# Question on Understanding Row Echelon Form and Reduced Row Echelon Form

• Dec 21st 2007, 10:05 AM
Nimmy
Question on Understanding Row Echelon Form and Reduced Row Echelon Form
My question is lets say you have

x+5y+6z=10
3x+15y-2z=9
5x+12y-9z=5

So in this example I made up, how would you find the reduced row echeolon form and row echelon form for these equations?
• Dec 21st 2007, 10:17 AM
galactus
First, write it in matrix format using the coefficients.

$\displaystyle \left[\begin{array}{ccc|c}1&5&6&10\\3&15&-2&9\\5&12&-9&5\end{array}\right]$

The idea is to use elementary row operations to hammer it into the form:

$\displaystyle \left[\begin{array}{ccc|c}1&0&0&a\\0&1&0&b\\0&0&1&c\end{ array}\right]$

Your solutions will be a,b, and c.

I feel about Gaussian eleimination the way Plato feels about partial fraction decompositions. With the technology that abounds these days, why go through the tedium of reduced row echelon?. We can spend our mathematical time more efficiently. But, you gotta do what you gotta do.

It took my TI about 2 seconds to give me:

$\displaystyle \left[\begin{array}{ccc|c}1&0&0&\frac{557}{260}\\0&1&0&\ frac{81}{260}\\0&0&1&\frac{21}{20}\end{array}\righ t]$
• Dec 21st 2007, 11:44 AM
colby2152
Most students cannot use calculators in an algebra course, so replace that two seconds with two minutes of arithmetic!
• Dec 21st 2007, 12:26 PM
Plato
Quote:

Originally Posted by colby2152
Most students cannot use calculators in an algebra course.

Really? That is certainly not been my experience. I have visited many secondary schools both public and private in the last twenty years. From that experience, it is my impression that not only are they allowed by in fact they are required.
• Dec 21st 2007, 12:54 PM
galactus
I am going to go ahead and show a rref. This is one of many ways to tackle it. You may have a better method with less steps, but this is the idea:

$\displaystyle \left[\begin{array}{ccc|c}1&5&6&10\\3&15&-2&9\\5&12&-9&5\end{array}\right]$

$\displaystyle -5R_{1}+R_{3}\rightarrow{R_{3}}$:

$\displaystyle \left[\begin{array}{ccc|c}1&5&6&10\\3&15&-2&9\\0&-13&-39&-45\end{array}\right]$

$\displaystyle -3R_{1}+R_{2}\rightarrow{R_{2}}$:

$\displaystyle \left[\begin{array}{ccc|c}1&5&6&10\\0&0&-20&-21\\0&-13&-39&-45\end{array}\right]$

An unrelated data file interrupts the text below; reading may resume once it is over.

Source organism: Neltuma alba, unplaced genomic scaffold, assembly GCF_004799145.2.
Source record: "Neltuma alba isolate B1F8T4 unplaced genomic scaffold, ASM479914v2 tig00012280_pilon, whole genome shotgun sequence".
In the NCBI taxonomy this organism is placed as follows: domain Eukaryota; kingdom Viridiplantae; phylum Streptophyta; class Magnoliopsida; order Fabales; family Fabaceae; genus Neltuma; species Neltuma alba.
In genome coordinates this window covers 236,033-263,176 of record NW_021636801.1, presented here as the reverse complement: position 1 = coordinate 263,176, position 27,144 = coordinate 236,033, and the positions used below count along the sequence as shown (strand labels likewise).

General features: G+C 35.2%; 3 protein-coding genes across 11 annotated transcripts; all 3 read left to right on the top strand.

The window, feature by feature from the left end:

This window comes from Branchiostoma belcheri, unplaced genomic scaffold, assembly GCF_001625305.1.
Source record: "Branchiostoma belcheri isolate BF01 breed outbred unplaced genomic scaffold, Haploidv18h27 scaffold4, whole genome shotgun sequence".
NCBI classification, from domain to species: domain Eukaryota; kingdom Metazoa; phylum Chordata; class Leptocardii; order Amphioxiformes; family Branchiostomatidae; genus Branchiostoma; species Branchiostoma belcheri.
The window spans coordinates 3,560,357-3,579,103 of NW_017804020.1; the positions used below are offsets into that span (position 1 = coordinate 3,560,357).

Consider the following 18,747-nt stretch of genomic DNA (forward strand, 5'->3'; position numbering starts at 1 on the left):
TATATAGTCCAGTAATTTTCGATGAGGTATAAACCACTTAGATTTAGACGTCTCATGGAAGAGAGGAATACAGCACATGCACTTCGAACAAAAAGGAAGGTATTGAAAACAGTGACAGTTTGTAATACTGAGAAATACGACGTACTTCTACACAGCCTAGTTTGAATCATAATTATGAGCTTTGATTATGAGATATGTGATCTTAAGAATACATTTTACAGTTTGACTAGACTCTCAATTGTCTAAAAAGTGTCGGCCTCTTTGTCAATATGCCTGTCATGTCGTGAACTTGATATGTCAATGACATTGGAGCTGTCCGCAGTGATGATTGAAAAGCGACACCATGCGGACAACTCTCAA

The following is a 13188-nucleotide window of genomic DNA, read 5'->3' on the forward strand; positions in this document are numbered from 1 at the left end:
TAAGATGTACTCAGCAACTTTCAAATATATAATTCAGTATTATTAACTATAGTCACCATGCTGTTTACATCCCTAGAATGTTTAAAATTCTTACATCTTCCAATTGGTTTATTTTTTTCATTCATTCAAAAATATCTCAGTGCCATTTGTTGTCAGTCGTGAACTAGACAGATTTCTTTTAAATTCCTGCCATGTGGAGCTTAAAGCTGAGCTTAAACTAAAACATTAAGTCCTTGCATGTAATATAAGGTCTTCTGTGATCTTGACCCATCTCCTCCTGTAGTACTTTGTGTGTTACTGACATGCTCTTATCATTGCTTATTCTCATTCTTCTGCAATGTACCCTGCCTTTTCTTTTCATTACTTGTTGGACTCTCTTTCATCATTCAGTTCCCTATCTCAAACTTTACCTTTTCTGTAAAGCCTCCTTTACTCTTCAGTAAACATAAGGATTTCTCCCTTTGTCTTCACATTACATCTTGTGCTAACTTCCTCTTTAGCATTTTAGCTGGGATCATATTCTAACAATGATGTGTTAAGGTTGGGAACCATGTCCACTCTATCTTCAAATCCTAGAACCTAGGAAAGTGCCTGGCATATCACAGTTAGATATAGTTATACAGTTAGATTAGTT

$\displaystyle \frac{5}{13}R_{3}+R_{1}\rightarrow{R_{1}}$:

$\displaystyle \left[\begin{array}{ccc|c}1&0&{-9}&\frac{-95}{13}\\0&0&{-20}&{-21}\\0&{-13}&{-39}&{-45}\end{array}\right]$

$\displaystyle \frac{-1}{39}R_{3}\rightarrow{R_{3}}$:

$\displaystyle \left[\begin{array}{ccc|c}1&0&-9&\frac{-95}{13}\\0&0&-20&-21\\0&\frac{13}{39}&1&\frac{45}{39}\end{array}\rig ht]$

$\displaystyle 20R_{3}+R_{2}\rightarrow{R_{2}}$:

$\displaystyle \left[\begin{array}{ccc|c}1&0&-9&\frac{-95}{13}\\0&\frac{20}{3}&0&\frac{27}{13}\\0&\frac{1 3}{39}&1&\frac{45}{39}\end{array}\right]$

$\displaystyle \frac{-1}{20}R_{2}+R_{3}\rightarrow{R_{3}}$:

$\displaystyle \left[\begin{array}{ccc|c}1&0&-9&\frac{-95}{13}\\0&\frac{20}{3}&0&\frac{27}{13}\\0&0&1&\fr ac{21}{20}\end{array}\right]$

$\displaystyle \frac{3}{20}R_{2}\rightarrow{R_{2}}$:

$\displaystyle \left[\begin{array}{ccc|c}1&0&-9&\frac{-95}{13}\\0&1&0&\frac{81}{260}\\0&0&1&\frac{21}{20} \end{array}\right]$

$\displaystyle 9R_{3}+R_{1}\rightarrow{R_{1}}$:

$\displaystyle \left[\begin{array}{ccc|c}1&0&0&\boxed{\frac{557}{260}}\ \0&1&0&\boxed{\frac{81}{260}}\\0&0&1&\boxed{\frac{ 21}{20}}\end{array}\right]$
• Dec 22nd 2007, 05:24 PM
Jhevon
by the way, the final form galactus put the matrix in is called the reduced row echelon form. it is the form in which the first non-zero digit in each row is 1 and also, all other entries in that 1's column is zero. the row echelon form does not have this last condition. we require the first non-zero digit in any row to be 1 but we do not require that all other entries in the column of the leading 1 be zero.

example:

reduced row echelon form:

$\displaystyle \left[\begin{array}{ccc|c}1&0&0&\frac{557}{260}\\0&1&0&\ frac{81}{260}\\0&0&1&\frac{21}{20}\end{array}\righ t]$

row echelon form:

$\displaystyle \left[\begin{array}{ccc|c}1&{\color{red}2}&0&\frac{557}{ 260}\\0&1&{\color{red}4}&\frac{81}{260}\\0&0&1&\fr ac{21}{20}\end{array}\right]$

the 2 and the 4 in the above matrix prevents it from being in reduced row echelon form.

in general, it is easier to solve a problem by bringing the matrix in reduced row echelon form if possible, otherwise, you will need to back substitute to get your solutions if it is only in row echelon form
• Dec 24th 2007, 04:31 AM
colby2152
Quote:

Originally Posted by Plato
Really? That is certainly not been my experience. I have visited many secondary schools both public and private in the last twenty years. From that experience, it is my impression that not only are they allowed by in fact they are required.

Maybe the schools I went to were a rarity. It's a shame that calculators are used that much.
• Dec 24th 2007, 09:17 PM
Jhevon
Quote:

Originally Posted by colby2152
Maybe the schools I went to were a rarity. It's a shame that calculators are used that much.

my school is one of those rare schools. no calculators in algebra classes. in fact, other than those math courses that are basically number crunching, like statistics etc, calculators are not allowed in any math course